By Dennis Hensley
Originally published on Advocate.com November 21 2000 12:00 AM ET
The scene now being filmed on the Toronto location of Showtime’s Queer as Folk series is set in the modest, comic book–strewn Pittsburgh apartment of Michael, a sweet-natured but put-upon assistant department store manager. As the scene opens, Michael (played by former Talk Soup wiseacre Hal Sparks) is facing his bathroom mirror, nervously preparing for a date with Dr. Dave (Chris Potter of Silk Stalkings), a humpy chiropractor Michael fell for while lying facedown on his examining table.
“I’m putting a little rouge on my penis to make it look longer,” quips Sparks, the show’s unofficial morale-booster, just before the cameras roll. “A nice horizontal stripe.”
“Action” is called; there’s a knock at the door. Michael’s over-the-top roommate, Emmett (Peter Paige), skitters off to answer it, and in struts the wrong guy—Brian, Michael’s best friend and the show’s resident shit-stirrer (played by sexy newcomer Gale Harold). Instantly the tension rises. Michael has long carried a torch for Brian, and Brian uses that to keep Michael where he wants him: beholden yet unfulfilled. Brian’s no sooner plopped himself down on the sofa and doffed his designer sunglasses than he starts making trouble by helping himself to the chocolate éclairs that Michael bought especially for his outing with Dr. Dave.
“Insert it into your mouth in a phallic way, Gale,” coaches the episode’s director, Canadian film vet David Wellington, between takes. “Make it a performance.” Harold takes the note gamely and in subsequent takes looks longingly at the éclairs before swallowing them whole. Linda Lovelace would be proud.
“This is such a blast,” Harold chuckles after the scene is wrapped. “I get to be the ultimate antihero every day. Like in the scene today, I was only there to cause problems.” Like Stuart from the original U.K. Queer as Folk, on which the Showtime project is based, Brian is an Olympic-level bed hopper and completely unapologetic about it. Asked how many different sex-scene partners he’s had so far, Harold laughs and says, “That’s a hard question.” He counts on his fingers for at least a half a minute, then gives up. “Somewhere over 10.”
“That’s Brian, the bad boy who never grows up,” laughs Dan Lipman, one of the show’s executive producers, a bit later in the show’s production office. (The set is now off-limits while Sparks and Potter shoot a love scene between Michael and Dr. Dave in Michael’s childhood bedroom.) “We all have friends that we’re not too wild about, but why do we like them? Well, because we understand.” Still, Lipman is quick to point out that Queer as Folk has more to offer than men behaving badly. “We have a whole tapestry of different kinds of gay characters,” boasts the producer, who along with his work and life partner, Ron Cowen, created the series Sisters and the AIDS-themed TV movie An Early Frost, both of which won Emmys. “There’s a domesticated lesbian couple with a child; Brian and Michael, who are about to turn 30, which is a certain kind of death in this world. There’s Ted, who is 33 and running after young guys who are inappropriate for him; Dr. Dave, who is in his late 30s and very relationship-oriented. There’s Michael’s mother, Debbie, played by Sharon Gless, who is so overly supportive you want to strangle her. There’s also Michael’s uncle, who’s in his late 40s and has AIDS and [has been revitalized] because of the cocktails and has to deal with his life; and, of course, Justin, a 17-year-old gay young man who is not in conflict about his sexuality. This is not an after-school special where he’s walking on the beach in scenes of emotional conflict…”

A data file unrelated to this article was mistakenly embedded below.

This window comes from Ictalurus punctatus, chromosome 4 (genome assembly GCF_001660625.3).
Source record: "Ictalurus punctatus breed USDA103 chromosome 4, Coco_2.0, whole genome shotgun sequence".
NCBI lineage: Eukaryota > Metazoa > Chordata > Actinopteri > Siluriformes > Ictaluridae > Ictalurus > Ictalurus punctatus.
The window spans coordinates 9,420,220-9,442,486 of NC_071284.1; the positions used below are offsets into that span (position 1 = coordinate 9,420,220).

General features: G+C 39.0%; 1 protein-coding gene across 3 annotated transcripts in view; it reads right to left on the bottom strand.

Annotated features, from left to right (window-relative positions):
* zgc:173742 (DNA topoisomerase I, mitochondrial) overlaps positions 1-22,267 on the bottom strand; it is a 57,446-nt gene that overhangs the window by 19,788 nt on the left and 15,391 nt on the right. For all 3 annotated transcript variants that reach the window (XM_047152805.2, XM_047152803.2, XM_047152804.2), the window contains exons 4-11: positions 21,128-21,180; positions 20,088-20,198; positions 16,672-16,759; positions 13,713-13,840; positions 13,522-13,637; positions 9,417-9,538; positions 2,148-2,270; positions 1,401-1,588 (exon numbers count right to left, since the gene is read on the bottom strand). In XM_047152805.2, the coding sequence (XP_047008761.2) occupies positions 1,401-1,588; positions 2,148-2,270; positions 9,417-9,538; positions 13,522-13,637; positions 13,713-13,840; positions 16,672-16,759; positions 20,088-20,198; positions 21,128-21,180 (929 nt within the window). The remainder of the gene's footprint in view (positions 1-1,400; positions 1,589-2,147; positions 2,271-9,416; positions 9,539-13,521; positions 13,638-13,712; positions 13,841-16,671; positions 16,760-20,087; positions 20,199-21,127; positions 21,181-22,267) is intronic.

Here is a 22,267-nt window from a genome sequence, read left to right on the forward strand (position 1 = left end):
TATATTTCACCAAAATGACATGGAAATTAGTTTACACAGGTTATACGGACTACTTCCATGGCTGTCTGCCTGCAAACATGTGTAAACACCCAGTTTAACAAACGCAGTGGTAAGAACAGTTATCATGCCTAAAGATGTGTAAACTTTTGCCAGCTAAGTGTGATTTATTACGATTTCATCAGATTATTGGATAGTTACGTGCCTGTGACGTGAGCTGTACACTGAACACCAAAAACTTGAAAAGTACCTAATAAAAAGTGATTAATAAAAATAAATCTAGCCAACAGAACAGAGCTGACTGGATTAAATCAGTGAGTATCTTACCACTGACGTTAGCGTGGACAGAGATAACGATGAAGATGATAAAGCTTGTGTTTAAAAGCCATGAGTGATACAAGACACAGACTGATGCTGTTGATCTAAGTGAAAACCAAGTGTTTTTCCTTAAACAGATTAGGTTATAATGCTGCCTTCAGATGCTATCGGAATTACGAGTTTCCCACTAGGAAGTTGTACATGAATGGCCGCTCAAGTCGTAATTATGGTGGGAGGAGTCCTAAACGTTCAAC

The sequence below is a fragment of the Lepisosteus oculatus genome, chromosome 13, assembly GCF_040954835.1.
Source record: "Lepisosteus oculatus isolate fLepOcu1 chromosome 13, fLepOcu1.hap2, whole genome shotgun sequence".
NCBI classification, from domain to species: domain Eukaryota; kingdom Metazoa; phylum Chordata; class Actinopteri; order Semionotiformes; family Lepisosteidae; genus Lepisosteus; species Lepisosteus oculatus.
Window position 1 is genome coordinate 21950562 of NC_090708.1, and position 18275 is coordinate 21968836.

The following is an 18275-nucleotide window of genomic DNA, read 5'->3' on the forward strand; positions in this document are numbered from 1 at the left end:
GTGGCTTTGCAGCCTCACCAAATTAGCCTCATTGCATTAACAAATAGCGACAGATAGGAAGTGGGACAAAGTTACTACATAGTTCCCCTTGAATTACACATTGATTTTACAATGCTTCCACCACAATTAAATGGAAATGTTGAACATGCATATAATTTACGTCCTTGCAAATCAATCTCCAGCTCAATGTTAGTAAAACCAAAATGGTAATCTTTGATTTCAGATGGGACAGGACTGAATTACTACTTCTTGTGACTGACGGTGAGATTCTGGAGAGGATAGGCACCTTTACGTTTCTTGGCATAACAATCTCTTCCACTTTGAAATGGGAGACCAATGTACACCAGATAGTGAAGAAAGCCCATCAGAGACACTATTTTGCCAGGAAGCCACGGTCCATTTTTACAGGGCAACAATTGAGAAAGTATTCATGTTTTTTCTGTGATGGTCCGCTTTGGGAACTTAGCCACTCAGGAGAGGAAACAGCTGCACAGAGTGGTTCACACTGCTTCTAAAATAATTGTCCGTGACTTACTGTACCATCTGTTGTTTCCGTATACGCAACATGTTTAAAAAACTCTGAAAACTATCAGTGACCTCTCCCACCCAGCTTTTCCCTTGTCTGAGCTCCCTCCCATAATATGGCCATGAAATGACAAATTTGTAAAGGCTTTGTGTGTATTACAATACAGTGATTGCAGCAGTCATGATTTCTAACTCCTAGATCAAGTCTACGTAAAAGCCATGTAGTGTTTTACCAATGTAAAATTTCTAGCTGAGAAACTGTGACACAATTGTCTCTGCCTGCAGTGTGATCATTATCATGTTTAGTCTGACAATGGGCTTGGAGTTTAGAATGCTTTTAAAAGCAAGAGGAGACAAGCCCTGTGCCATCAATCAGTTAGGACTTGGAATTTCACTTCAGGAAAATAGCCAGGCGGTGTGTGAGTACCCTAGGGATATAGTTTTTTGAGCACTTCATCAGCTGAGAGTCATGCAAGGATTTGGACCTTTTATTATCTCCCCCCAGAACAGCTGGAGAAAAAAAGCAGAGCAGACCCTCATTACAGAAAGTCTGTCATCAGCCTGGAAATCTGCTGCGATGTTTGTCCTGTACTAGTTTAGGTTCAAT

Adds Cowen, “This is probably the first time in history that gay people will actually get a chance to see their lives portrayed truthfully on television with no restrictions and no censorship, unless Showtime kowtows to the MPAA ratings board. But it was certainly written and filmed with the intention of showing all aspects of gay life honestly.” Yes, that includes foam parties, nipple piercings, recreational drug use, and scads of same-sex lovemaking scenes, including repeated couplings between our 29-year-old Jeep-driving, loft-living lothario, Brian, and our baby-faced but hungry for experience high schooler, Justin. “Some gay people will be upset that straight people are seeing things that they would wish they would not see,” asserts Cowen. “But I think politically correct behavior is a form of internalized homophobia, that you are basically afraid to show straight people what your life is really like, and so you put forth a PC image out of fear.”
For Thea Gill and Michelle Clunie, the actresses who play the lesbian couple, dramatizing the frustrations, expected and unexpected, that come with starting a family made for a refreshing challenge. “It seems like any time I see lesbians portrayed in film, they have to be carrying guns and doing something dangerous,” says Clunie, who plays no-nonsense attorney Melanie. “We’re just two women trying to cope with life.” But that doesn’t mean they don’t get frisky. “They are in sexual situations,” vows Cowen. “They make love; we see that.”
That’s good news to Gill, who plays Melanie’s lover, Lindsay, a college art teacher who was artificially inseminated with her friend Brian’s sperm. “It’s been pretty subtle for us so far, so Michelle and I are like, ‘OK, we’re ready for our big sex scene now!’ ”